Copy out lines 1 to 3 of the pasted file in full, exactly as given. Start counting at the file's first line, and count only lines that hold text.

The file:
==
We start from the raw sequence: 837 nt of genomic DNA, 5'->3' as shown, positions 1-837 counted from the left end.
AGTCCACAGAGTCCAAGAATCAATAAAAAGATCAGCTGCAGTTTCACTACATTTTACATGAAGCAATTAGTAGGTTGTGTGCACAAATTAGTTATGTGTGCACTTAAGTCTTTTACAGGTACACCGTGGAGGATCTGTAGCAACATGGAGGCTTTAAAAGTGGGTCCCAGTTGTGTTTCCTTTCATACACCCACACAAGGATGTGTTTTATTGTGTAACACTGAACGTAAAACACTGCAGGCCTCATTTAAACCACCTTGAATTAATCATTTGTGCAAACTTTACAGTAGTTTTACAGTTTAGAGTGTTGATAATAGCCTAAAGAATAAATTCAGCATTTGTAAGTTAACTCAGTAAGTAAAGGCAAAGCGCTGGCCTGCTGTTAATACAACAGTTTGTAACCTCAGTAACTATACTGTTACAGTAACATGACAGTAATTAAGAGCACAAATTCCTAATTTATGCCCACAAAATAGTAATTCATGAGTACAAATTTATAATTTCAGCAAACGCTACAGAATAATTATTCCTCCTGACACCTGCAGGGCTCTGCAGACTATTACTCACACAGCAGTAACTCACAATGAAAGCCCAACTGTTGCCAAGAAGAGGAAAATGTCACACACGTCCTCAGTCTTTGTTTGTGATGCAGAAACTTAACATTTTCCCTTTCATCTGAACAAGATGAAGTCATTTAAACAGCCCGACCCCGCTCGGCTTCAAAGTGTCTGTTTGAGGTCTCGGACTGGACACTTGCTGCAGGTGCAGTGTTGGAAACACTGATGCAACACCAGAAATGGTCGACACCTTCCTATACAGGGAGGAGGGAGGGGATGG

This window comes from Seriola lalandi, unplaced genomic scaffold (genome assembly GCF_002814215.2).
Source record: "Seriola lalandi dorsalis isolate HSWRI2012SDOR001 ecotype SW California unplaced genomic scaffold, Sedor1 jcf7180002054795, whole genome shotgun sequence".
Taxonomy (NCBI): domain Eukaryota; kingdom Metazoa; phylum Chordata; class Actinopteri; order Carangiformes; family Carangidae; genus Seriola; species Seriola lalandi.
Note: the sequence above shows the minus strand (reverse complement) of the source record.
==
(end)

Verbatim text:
We start from the raw sequence: 837 nt of genomic DNA, 5'->3' as shown, positions 1-837 counted from the left end.
AGTCCACAGAGTCCAAGAATCAATAAAAAGATCAGCTGCAGTTTCACTACATTTTACATGAAGCAATTAGTAGGTTGTGTGCACAAATTAGTTATGTGTGCACTTAAGTCTTTTACAGGTACACCGTGGAGGATCTGTAGCAACATGGAGGCTTTAAAAGTGGGTCCCAGTTGTGTTTCCTTTCATACACCCACACAAGGATGTGTTTTATTGTGTAACACTGAACGTAAAACACTGCAGGCCTCATTTAAACCACCTTGAATTAATCATTTGTGCAAACTTTACAGTAGTTTTACAGTTTAGAGTGTTGATAATAGCCTAAAGAATAAATTCAGCATTTGTAAGTTAACTCAGTAAGTAAAGGCAAAGCGCTGGCCTGCTGTTAATACAACAGTTTGTAACCTCAGTAACTATACTGTTACAGTAACATGACAGTAATTAAGAGCACAAATTCCTAATTTATGCCCACAAAATAGTAATTCATGAGTACAAATTTATAATTTCAGCAAACGCTACAGAATAATTATTCCTCCTGACACCTGCAGGGCTCTGCAGACTATTACTCACACAGCAGTAACTCACAATGAAAGCCCAACTGTTGCCAAGAAGAGGAAAATGTCACACACGTCCTCAGTCTTTGTTTGTGATGCAGAAACTTAACATTTTCCCTTTCATCTGAACAAGATGAAGTCATTTAAACAGCCCGACCCCGCTCGGCTTCAAAGTGTCTGTTTGAGGTCTCGGACTGGACACTTGCTGCAGGTGCAGTGTTGGAAACACTGATGCAACACCAGAAATGGTCGACACCTTCCTATACAGGGAGGAGGGAGGGGATGG

This window comes from Seriola lalandi, unplaced genomic scaffold (genome assembly GCF_002814215.2).